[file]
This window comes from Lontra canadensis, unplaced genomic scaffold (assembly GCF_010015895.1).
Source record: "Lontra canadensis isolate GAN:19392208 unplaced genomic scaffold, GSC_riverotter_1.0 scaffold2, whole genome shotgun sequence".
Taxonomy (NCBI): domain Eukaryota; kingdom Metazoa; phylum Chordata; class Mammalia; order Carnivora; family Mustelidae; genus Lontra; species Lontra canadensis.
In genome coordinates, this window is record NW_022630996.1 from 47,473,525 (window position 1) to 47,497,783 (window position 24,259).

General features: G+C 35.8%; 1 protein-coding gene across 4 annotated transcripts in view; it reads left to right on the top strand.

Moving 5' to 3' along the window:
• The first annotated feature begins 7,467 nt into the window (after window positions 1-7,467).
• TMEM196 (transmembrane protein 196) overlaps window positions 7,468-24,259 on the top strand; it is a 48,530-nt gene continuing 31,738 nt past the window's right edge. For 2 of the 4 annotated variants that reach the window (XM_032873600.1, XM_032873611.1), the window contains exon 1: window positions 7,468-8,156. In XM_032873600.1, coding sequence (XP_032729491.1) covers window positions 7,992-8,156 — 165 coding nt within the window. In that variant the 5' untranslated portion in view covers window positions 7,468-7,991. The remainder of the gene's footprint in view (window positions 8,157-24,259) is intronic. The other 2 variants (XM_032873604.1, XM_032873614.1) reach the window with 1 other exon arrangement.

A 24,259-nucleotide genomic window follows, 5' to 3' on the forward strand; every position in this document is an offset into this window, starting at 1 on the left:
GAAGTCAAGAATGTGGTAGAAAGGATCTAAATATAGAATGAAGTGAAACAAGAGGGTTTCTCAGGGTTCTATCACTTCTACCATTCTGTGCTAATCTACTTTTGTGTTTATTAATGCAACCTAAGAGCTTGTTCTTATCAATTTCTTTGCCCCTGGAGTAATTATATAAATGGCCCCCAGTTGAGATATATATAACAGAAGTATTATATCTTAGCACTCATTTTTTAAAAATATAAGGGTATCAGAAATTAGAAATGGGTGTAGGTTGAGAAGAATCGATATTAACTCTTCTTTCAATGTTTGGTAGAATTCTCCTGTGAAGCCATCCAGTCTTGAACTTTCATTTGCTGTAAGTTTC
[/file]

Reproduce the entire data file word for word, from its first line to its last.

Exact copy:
This window comes from Lontra canadensis, unplaced genomic scaffold (assembly GCF_010015895.1).
Source record: "Lontra canadensis isolate GAN:19392208 unplaced genomic scaffold, GSC_riverotter_1.0 scaffold2, whole genome shotgun sequence".
Taxonomy (NCBI): domain Eukaryota; kingdom Metazoa; phylum Chordata; class Mammalia; order Carnivora; family Mustelidae; genus Lontra; species Lontra canadensis.
In genome coordinates, this window is record NW_022630996.1 from 47,473,525 (window position 1) to 47,497,783 (window position 24,259).

General features: G+C 35.8%; 1 protein-coding gene across 4 annotated transcripts in view; it reads left to right on the top strand.

Moving 5' to 3' along the window:
• The first annotated feature begins 7,467 nt into the window (after window positions 1-7,467).
• TMEM196 (transmembrane protein 196) overlaps window positions 7,468-24,259 on the top strand; it is a 48,530-nt gene continuing 31,738 nt past the window's right edge. For 2 of the 4 annotated variants that reach the window (XM_032873600.1, XM_032873611.1), the window contains exon 1: window positions 7,468-8,156. In XM_032873600.1, coding sequence (XP_032729491.1) covers window positions 7,992-8,156 — 165 coding nt within the window. In that variant the 5' untranslated portion in view covers window positions 7,468-7,991. The remainder of the gene's footprint in view (window positions 8,157-24,259) is intronic. The other 2 variants (XM_032873604.1, XM_032873614.1) reach the window with 1 other exon arrangement.

A 24,259-nucleotide genomic window follows, 5' to 3' on the forward strand; every position in this document is an offset into this window, starting at 1 on the left:
GAAGTCAAGAATGTGGTAGAAAGGATCTAAATATAGAATGAAGTGAAACAAGAGGGTTTCTCAGGGTTCTATCACTTCTACCATTCTGTGCTAATCTACTTTTGTGTTTATTAATGCAACCTAAGAGCTTGTTCTTATCAATTTCTTTGCCCCTGGAGTAATTATATAAATGGCCCCCAGTTGAGATATATATAACAGAAGTATTATATCTTAGCACTCATTTTTTAAAAATATAAGGGTATCAGAAATTAGAAATGGGTGTAGGTTGAGAAGAATCGATATTAACTCTTCTTTCAATGTTTGGTAGAATTCTCCTGTGAAGCCATCCAGTCTTGAACTTTCATTTGCTGTAAGTTTC